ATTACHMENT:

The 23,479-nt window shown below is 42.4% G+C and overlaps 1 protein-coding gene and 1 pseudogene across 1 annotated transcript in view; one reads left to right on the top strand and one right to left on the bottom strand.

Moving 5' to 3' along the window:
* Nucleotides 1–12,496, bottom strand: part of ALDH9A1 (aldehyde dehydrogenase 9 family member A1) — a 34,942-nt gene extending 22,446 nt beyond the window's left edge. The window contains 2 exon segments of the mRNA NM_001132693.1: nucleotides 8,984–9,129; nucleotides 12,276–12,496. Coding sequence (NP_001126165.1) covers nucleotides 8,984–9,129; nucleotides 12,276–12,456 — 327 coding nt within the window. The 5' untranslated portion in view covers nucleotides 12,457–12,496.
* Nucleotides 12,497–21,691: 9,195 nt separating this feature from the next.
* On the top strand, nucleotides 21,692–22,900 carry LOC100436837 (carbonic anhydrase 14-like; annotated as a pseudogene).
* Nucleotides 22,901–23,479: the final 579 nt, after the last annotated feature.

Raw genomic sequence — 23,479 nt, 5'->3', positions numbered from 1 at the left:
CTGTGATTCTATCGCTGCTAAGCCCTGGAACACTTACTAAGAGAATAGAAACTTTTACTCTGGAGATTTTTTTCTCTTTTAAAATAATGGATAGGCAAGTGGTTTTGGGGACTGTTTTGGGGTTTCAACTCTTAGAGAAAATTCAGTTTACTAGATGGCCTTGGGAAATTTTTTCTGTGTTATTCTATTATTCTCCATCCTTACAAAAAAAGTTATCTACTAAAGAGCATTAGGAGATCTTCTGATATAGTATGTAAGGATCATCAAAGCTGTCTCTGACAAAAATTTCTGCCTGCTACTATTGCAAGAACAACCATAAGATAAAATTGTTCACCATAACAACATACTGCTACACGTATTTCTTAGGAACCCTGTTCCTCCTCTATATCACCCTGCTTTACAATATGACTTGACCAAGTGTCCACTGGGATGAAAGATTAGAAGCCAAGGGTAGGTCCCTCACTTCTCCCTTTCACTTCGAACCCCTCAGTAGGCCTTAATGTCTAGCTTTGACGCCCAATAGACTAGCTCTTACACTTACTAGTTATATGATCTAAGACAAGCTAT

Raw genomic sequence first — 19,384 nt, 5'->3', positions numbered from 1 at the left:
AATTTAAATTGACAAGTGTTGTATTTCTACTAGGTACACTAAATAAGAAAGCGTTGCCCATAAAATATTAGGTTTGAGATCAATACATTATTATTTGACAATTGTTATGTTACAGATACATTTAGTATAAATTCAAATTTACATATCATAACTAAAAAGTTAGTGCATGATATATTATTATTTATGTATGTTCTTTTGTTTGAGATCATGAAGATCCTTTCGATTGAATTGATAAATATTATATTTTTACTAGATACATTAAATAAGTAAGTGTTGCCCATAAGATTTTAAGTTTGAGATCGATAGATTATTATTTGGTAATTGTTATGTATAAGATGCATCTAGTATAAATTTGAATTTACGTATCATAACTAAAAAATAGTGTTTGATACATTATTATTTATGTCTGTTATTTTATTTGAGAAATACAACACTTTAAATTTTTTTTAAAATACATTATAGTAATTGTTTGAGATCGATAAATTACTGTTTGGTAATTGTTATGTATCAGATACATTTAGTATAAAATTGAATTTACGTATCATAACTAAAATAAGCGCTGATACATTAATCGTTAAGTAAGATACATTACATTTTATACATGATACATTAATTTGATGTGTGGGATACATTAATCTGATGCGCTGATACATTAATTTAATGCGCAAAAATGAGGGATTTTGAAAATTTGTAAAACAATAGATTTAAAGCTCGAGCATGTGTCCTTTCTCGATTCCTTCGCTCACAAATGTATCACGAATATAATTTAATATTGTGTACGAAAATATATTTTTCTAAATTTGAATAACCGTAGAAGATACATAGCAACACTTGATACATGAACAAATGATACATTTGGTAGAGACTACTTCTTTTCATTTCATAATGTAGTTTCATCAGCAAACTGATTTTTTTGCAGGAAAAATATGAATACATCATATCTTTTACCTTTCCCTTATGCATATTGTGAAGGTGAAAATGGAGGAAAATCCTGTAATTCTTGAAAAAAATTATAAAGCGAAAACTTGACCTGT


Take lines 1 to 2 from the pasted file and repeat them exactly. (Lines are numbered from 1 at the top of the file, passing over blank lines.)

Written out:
The 23,479-nt window shown below is 42.4% G+C and overlaps 1 protein-coding gene and 1 pseudogene across 1 annotated transcript in view; one reads left to right on the top strand and one right to left on the bottom strand.

Moving 5' to 3' along the window: